Found in books: Kowalzig (2007) 112, 215, 389; Parkins and Smith (1998) 92; Raaflaub Ober and Wallace (2007) 6

5. None, None, nan (4th cent. BCE - 4th cent. BCE)
 Tagged with subjects: • demes, economics • economy, economic

 Found in books: Papazarkadas (2011) 148; Raaflaub Ober and Wallace (2007) 76

6. None, None, nan (4th cent. BCE - 4th cent. BCE)
 Tagged with subjects: • Oropos, economic interest in • demes, economics

 Found in books: Papazarkadas (2011) 120, 132, 139, 150; Wilding (2022) 93, 94

7. Cicero, On Duties, 1.151, 2.87 (2nd cent. BCE - 1st cent. BCE)
 Tagged with subjects: • Philodemus of Gadara, on economics • economics, Epicurean, divergences from Epicurean mainstream • economics, Epicurean, economics, Philodemus’ account of • economy • women, economic and professional activities

 Found in books: Bruun and Edmondson (2015) 590; Viglietti and Gildenhard (2020) 151; Yona (2018) 36, 43

1.151. Quibus autem artibus aut prudentia maior inest aut non mediocris utilitas quaeritur, ut medicina, ut architectura, ut doctrina rerum honestarum, eae sunt iis, quorum ordini conveniunt, honestae. Mercatura autem, si tenuis est. sordida putanda est; sin magna et copiosa, multa undique apportans multisque sine vanitate impertiens, non est admodum vituperanda, atque etiam, si satiata quaestu vel contenta potius, ut saepe ex alto in portum, ex ipso portu se in agros possessionesque contulit, videtur iure optimo posse laudari. Omnium autem rerum, ex quibus aliquid acquiritur, nihil est agri cultura melius, nihil uberius, nihil dulcius, nihil homine libero dignius; de qua quoniam in Catone Maiore satis multa diximus, illim assumes, quae ad hunc locum pertinebunt.
2.87. Res autem famniliaris quaeri debet iis rebus, a quibus abest turpitude, conservari autem diligentia et parsimonia, eisdem etiam rebus augeri. Has res commodissime Xenophon Socraticus persecutus est in eo libro, qui Oeconomicus inscribitur, quem nos, ista fere aetate cum essemus, qua es tu nunc, e Graeco in Latinum convertimus. Sed toto hoc de genere, de quaerenda, de collocanda pecunia (vellem etiam de utenda), commodius a quibusdam optimis viris ad Ianum medium sedentibus quam ab ullis philosophis ulla in schola disputatur. Sunt tamen ea cognoscenda; pertinent enim ad utilitatem, de qua hoc libro disputatum est.''. None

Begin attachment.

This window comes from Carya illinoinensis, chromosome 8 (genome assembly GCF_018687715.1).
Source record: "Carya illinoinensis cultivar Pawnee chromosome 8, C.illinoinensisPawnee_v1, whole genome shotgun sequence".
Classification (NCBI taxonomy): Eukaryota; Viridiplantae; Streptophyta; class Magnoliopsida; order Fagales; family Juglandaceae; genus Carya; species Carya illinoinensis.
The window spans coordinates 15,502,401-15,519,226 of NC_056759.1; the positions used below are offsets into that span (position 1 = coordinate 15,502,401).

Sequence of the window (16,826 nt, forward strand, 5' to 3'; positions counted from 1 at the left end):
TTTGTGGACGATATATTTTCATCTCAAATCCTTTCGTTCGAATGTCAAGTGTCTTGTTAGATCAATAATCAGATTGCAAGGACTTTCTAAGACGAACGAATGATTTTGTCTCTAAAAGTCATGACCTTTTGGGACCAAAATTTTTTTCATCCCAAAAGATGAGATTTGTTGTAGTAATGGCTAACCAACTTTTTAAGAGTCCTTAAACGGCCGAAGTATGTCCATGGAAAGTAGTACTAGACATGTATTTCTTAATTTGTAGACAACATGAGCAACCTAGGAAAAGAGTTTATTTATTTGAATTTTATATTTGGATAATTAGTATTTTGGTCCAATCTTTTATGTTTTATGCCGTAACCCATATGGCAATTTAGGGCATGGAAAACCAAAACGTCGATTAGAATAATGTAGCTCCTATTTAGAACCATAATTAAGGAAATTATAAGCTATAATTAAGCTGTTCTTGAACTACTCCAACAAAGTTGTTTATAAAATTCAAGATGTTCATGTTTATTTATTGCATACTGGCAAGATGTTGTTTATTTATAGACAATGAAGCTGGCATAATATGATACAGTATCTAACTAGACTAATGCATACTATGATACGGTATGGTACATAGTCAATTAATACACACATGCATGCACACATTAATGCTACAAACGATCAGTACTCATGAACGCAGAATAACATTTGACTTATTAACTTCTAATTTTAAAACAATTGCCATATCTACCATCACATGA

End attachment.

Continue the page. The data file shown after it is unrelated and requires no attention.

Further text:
1.151. \xa0But the professions in which either a higher degree of intelligence is required or from which no small benefit to society is derived â\x80\x94 medicine and architecture, for example, and teaching â\x80\x94 these are proper for those whose social position they become. Trade, if it is on a small scale, is to be considered vulgar; but if wholesale and on a large scale, importing large quantities from all parts of the world and distributing to many without misrepresentation, it is not to be greatly disparaged. Nay, it even seems to deserve the highest respect, if those who are engaged in it, satiated, or rather, I\xa0should say, satisfied with the fortunes they have made, make their way from the port to a country estate, as they have often made it from the sea into port. But of all the occupations by which gain is secured, none is better than agriculture, none more profitable, none more delightful, none more becoming to a freeman. But since I\xa0have discussed this quite fully in my Cato Major, you will find there the material that applies to this point.
2.87. \xa0As for property, it is a duty to make money, but only by honourable means; it is a duty also to save it and increase it by care and thrift. These principles Xenophon, a pupil of Socrates, has set forth most happily in his book entitled "Oeconomicus." When I\xa0was about your present age, I\xa0translated it from the Greek into Latin. But this whole subject of acquiring money, investing money (I\xa0wish I\xa0could include also spending money), is more profitably discussed by certain worthy gentlemen on "Change" than could be done by any philosophers of any school. For all that, we must take cognizance of them for they come fitly under the head of expediency, and that is the subject of the present book. <''. None
8. Septuagint, 2 Maccabees, 3.10 (2nd cent. BCE - 2nd cent. BCE)
 Tagged with subjects: • Women, Economic Position • temple, in Jerusalem, economy of

 Found in books: Bickerman and Tropper (2007) 442; Gordon (2020) 177